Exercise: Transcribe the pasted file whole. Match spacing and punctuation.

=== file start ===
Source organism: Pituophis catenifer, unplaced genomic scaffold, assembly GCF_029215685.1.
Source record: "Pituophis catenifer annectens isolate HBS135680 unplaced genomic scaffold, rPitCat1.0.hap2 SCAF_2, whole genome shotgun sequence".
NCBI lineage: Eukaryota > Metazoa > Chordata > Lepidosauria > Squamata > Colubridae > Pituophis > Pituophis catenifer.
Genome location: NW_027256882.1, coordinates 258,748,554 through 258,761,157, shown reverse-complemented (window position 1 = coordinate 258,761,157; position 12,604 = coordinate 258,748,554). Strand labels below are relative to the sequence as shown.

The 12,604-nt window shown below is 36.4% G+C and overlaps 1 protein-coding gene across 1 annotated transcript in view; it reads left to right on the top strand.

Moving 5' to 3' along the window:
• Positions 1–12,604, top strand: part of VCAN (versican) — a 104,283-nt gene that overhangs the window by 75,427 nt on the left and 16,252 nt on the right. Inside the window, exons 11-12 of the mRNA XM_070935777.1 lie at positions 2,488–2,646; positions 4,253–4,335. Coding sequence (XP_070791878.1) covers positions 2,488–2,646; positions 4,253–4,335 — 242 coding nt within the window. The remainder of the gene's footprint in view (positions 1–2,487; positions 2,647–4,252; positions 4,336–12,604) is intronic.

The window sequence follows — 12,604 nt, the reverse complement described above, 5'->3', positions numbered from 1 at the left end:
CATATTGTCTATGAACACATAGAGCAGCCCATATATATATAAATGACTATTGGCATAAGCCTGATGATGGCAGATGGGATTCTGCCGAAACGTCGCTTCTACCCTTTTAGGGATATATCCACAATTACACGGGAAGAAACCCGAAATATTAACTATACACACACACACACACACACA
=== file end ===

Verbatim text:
Source organism: Pituophis catenifer, unplaced genomic scaffold, assembly GCF_029215685.1.
Source record: "Pituophis catenifer annectens isolate HBS135680 unplaced genomic scaffold, rPitCat1.0.hap2 SCAF_2, whole genome shotgun sequence".
NCBI lineage: Eukaryota > Metazoa > Chordata > Lepidosauria > Squamata > Colubridae > Pituophis > Pituophis catenifer.
Genome location: NW_027256882.1, coordinates 258,748,554 through 258,761,157, shown reverse-complemented (window position 1 = coordinate 258,761,157; position 12,604 = coordinate 258,748,554). Strand labels below are relative to the sequence as shown.

The 12,604-nt window shown below is 36.4% G+C and overlaps 1 protein-coding gene across 1 annotated transcript in view; it reads left to right on the top strand.

Moving 5' to 3' along the window:
• Positions 1–12,604, top strand: part of VCAN (versican) — a 104,283-nt gene that overhangs the window by 75,427 nt on the left and 16,252 nt on the right. Inside the window, exons 11-12 of the mRNA XM_070935777.1 lie at positions 2,488–2,646; positions 4,253–4,335. Coding sequence (XP_070791878.1) covers positions 2,488–2,646; positions 4,253–4,335 — 242 coding nt within the window. The remainder of the gene's footprint in view (positions 1–2,487; positions 2,647–4,252; positions 4,336–12,604) is intronic.

The window sequence follows — 12,604 nt, the reverse complement described above, 5'->3', positions numbered from 1 at the left end:
CATATTGTCTATGAACACATAGAGCAGCCCATATATATATAAATGACTATTGGCATAAGCCTGATGATGGCAGATGGGATTCTGCCGAAACGTCGCTTCTACCCTTTTAGGGATATATCCACAATTACACGGGAAGAAACCCGAAATATTAACTATACACACACACACACACACACA